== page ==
John Powell
Certified Probate Real Estate Specialist

FAQ: General Probate Questions

What is Probate?

Probate is the legal procedure in which an estate is settled, debts are paid, and assets are distributed to beneficiaries or heirs. Probate, which is overseen by the state’s probate court, involves first proving a will is valid (if there is one) then appointing someone who will administer the estate until it’s settled.

How does the probate process work?

The probate process varies by state. Some states also have a simplified probate process for small or simple estates.


As a general rule, however, probate goes through a series of steps designed to validate the will, and ensure its instructions are followed, (if there is a will), pay debts of the estate, and distribute remaining assets to the intended beneficiaries and heirs.

Probate usually goes through the following steps:

  • If there is a will, it is submitted to the probate court.
  • A notice of Petition for Probate is published and a personal representative is appointed. The executor/administrator then files a formal petition with the court to probate the decedent’s estate.
  • Creditors may make claims against the estate for a period of time.
  • The personal representative identifies and gathers assets of the estate. These assets must be safeguarded and maintained.
  • When necessary, assets are liquidated to pay valid claims against the estate.
  • The personal representative files a final tax return.
  • A final petition is filed with the court to explain expenses, assets received and disbursed, how funds were used, and which debts were paid.
  • Once the petition is approved, assets are distributed to beneficiaries and heirs and the estate is settled.

When someone dies without a will, probate is a bit different. In this case, an administrator will be appointed by the court. The administrator performs the same tasks as a personal representative or executor to identify heirs, locate and value assets and debts, and distribute assets. Most states will make a spouse or domestic partner the administrator or adult children. The estate’s assets will be distributed according to the state’s intestate succession laws.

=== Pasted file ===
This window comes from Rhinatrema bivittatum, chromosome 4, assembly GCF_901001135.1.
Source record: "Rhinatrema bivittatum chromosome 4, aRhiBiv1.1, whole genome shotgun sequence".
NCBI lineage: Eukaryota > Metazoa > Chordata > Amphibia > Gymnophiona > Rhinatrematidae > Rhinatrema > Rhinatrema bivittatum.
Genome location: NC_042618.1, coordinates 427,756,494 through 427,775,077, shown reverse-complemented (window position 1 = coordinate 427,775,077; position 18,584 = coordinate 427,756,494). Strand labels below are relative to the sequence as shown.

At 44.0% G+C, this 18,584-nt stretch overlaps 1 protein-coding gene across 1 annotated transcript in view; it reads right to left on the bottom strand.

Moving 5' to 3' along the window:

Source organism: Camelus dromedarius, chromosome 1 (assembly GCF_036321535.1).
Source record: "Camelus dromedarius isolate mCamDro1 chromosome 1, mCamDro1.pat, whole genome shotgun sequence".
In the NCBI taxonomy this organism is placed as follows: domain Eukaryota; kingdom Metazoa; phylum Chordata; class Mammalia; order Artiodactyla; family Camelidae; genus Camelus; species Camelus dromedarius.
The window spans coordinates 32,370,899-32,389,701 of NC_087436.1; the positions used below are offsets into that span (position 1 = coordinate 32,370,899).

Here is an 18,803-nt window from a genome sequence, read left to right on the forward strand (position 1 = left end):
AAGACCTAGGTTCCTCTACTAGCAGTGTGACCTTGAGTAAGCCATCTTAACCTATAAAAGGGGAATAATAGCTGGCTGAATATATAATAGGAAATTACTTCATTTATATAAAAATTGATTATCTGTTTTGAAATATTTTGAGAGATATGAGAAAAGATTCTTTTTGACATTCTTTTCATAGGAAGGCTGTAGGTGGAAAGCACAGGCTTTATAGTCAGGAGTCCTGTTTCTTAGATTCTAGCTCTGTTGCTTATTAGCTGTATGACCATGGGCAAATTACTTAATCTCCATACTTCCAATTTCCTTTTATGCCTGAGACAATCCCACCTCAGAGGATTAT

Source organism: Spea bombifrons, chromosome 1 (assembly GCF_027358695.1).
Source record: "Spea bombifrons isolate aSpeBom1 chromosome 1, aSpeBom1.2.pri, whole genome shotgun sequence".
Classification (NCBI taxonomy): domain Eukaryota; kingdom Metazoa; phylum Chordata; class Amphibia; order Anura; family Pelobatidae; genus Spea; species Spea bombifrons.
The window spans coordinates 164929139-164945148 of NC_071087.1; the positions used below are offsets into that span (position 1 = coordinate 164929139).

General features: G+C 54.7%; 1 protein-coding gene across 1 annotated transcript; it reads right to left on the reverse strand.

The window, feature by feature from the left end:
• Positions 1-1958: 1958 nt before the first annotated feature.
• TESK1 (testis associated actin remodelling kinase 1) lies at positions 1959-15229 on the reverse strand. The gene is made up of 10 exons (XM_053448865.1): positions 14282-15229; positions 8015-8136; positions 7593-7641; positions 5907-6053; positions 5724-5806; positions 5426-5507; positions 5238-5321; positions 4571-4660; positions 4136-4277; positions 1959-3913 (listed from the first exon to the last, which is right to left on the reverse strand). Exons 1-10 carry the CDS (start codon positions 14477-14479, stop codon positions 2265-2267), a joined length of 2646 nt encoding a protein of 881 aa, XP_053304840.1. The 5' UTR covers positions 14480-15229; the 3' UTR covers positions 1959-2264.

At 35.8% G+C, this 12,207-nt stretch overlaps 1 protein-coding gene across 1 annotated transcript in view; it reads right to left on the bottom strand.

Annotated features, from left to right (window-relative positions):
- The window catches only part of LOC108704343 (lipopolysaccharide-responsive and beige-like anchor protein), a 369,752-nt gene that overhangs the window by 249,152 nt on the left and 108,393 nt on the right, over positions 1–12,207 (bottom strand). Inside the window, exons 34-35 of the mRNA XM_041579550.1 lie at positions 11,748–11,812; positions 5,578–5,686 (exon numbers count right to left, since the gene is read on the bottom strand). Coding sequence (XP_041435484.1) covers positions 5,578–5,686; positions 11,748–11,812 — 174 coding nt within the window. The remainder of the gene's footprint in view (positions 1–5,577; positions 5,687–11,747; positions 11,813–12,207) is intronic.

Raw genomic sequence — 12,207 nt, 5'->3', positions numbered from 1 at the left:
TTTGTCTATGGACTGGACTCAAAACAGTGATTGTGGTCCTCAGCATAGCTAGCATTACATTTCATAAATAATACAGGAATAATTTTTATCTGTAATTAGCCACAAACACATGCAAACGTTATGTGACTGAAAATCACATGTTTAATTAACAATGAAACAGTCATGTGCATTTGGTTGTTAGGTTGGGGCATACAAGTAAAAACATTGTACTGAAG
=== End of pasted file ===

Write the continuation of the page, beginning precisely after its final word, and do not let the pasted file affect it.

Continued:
How long does probate usually take to complete?

As a general rule, the probate process takes 9 to 18 months. Some states like Texas and California have a simplified probate process for simple or small estates that don’t require much court oversight. With a simplified probate, the process can be completed in weeks.


However, probate can, on occasion, take 1-3 years or even longer. There are many factors that can affect the probate process. Probate may up to several years if any of these issues complicate probate:

  • The state’s probate court process.
  • Difficulty locating beneficiaries or heirs.
  • The number of beneficiaries and where they live.
  • A contest of the will by beneficiaries or heirs.
  • Real estate and property that can’t be sold easily.
  • Unsettled liens and claims against the estate.
  • Failing to notify creditors during the claim period.
  • A personal representative that fails to meet their legal obligations.
  • The estate is large enough to owe estate taxes.
How is the probate process started?